Still Paying for Birth Control? You'll Love This News
You go to the drugstore to pick up your birth control and the pharmacist tells you it’s $50. Wait a second, isn’t this supposed to be free? Here's what's going on.
You go to the drugstore to pick up your birth control prescription and the pharmacist tells you it’s $50. Wait a second, isn’t this supposed to be free?
Well yes...and no, it turns out. The Affordable Care Act says healthcare plans must cover contraception prescribed by a woman's doctor without a copayment or coinsurance (they're considered preventative services). That means most private plans must cover the 18 methods of contraception approved by the FDA (including hormonal methods like birth control pills and vaginal rings, barrier methods like diaphragms, implanted devices, emergency contraception, and sterilization) as well as counseling appointments related to birth control.
But, as Health previously reported, insurers only have to cover one form of product in each category, which means they might only cover one type of hormonal birth control pill when there are several available, or only cover generic versions.
The thing is, there was another catch. Recent reports from the Kaiser Family Foundation and the National Women’s Law Center (NWLC) discovered that insurance companies were interpreting the law differently and denying coverage in some cases.
“We found not all of the plans were covering every single method of birth control,” says Alina Salganicoff, Kaiser Family Foundation vice president and director of women’s health policy. Two big gaps: coverage of the hormonal ring or patch, as well as certain IUDs. “Insurers interpreted the guidance to mean if they covered a hormonal combination that was available in an oral contraceptive, they didn't have to cover the patch or ring because they were the same hormone,” she tells Health. Or, if they covered a hormonal IUD, they wouldn’t have to cover a non-hormonal version.
“Research shows that women need a wide range of choices. Contraception is not one-sized-fits-all,” Salganicoff says. In addition, “cost shouldn’t be a barrier for women to get contraception. Many of the most expensive methods are the most effective,” she says. (She’s talking about long-acting birth control, like the IUD or implants.)
In light of these issues, the Department of Health and Human Services (HHS) recently released a set of Frequently Asked Questions intended to close potential gaps in coverage. On Monday, the HHS reiterated that all 18 FDA-approved contraceptive methods for women must be covered without cost.
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"We weren’t providing enough detail about the scope of coverage provided. This seeks to eliminate any ambiguity," said Sylvia Mathews Burwell, Secretary, U.S. Department of Health and Human Services, in a conference call with reporters on Monday.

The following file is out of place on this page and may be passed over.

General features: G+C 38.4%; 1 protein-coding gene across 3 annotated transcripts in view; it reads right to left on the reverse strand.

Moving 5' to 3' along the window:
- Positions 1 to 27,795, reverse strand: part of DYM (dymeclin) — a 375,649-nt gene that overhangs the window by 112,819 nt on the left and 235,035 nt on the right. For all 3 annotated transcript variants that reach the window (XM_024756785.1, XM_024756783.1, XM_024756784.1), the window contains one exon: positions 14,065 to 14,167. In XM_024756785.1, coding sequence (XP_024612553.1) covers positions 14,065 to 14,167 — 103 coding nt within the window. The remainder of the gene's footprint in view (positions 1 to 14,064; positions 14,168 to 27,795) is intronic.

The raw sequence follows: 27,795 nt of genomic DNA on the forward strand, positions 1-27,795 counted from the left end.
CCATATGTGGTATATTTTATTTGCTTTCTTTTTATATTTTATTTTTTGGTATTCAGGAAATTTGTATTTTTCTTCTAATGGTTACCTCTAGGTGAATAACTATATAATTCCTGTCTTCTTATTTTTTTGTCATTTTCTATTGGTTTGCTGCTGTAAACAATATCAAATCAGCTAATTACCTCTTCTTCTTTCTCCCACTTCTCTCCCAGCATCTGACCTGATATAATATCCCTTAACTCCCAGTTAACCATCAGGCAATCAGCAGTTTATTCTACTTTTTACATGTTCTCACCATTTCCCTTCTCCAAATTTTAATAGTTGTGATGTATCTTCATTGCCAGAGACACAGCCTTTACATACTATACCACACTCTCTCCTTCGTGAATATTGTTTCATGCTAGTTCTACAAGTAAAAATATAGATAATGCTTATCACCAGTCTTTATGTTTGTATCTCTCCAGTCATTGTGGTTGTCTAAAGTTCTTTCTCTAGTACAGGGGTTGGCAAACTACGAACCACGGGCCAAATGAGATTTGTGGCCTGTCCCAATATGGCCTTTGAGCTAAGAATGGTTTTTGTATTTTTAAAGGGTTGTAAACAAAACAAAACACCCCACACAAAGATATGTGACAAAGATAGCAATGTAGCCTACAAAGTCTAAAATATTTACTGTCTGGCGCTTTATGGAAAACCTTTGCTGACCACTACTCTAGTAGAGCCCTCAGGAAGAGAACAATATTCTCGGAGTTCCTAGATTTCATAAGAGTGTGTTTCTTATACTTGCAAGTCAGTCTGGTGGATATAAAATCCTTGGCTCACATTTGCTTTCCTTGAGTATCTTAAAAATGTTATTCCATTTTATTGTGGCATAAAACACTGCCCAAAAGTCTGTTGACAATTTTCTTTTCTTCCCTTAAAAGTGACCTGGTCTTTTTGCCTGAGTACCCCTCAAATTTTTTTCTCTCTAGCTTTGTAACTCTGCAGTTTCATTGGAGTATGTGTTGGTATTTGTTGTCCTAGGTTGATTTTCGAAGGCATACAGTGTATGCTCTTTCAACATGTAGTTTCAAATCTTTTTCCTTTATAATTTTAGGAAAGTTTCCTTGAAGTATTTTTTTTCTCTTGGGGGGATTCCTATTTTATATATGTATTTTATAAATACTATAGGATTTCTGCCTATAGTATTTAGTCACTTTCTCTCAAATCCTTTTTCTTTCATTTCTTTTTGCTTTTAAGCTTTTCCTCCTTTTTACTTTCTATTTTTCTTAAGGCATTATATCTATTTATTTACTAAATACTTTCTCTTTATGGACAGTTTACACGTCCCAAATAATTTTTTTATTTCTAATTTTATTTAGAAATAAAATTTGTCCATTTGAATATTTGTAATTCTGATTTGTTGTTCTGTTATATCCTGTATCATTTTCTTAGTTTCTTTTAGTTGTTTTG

The move doesn’t change the policy—just clarifies it—but it should help more women get covered.
“This makes us very happy for women,” says Mara Gandal-Powers, council for Health and Reproductive Rights at the NWLC.
Still, that doesn’t mean your Rx will suddenly be free tomorrow. Salganicoff explains that insurers have time to phase in the guidelines, and you’ll notice this change on an employer’s plan during open enrollment, likely starting around January 2016, but college-issued plans may kick in earlier.
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Until then, if you’re still charged for birth control, you can do something about it. Gandal-Powers says the first step for women is to contact Cover Her (online or at 1-866-745-5487), which is a resource from the NWLC that teaches women about the law. “We’ll help them figure out what the issue is with their coverage,” she says. (They also have a handy list of common questions and answers, including what to do if your employer objects to coverage on religious grounds.)
For example, your plan might only cover the generic version or you may be going to an out-of-network pharmacy. The NWLC would advise you to ask your doctor for a prescription which specifies you have a medical need for the brand name or help you identify a new pharmacy, says Salganicoff. (The HHS recommends asking your doctor to contact your insurance company directly.)
But if your insurance company isn't following the law, you may need to take it a step further and appeal—a process that can be incredibly daunting. The NWLC will show you how to contact your insurer; they also have templates you can use to send an appeal letter. “We want to help women put their best foot forward in getting the coverage they need,” says Gandal-Powers.
With additional reporting by Julie Mazziotta.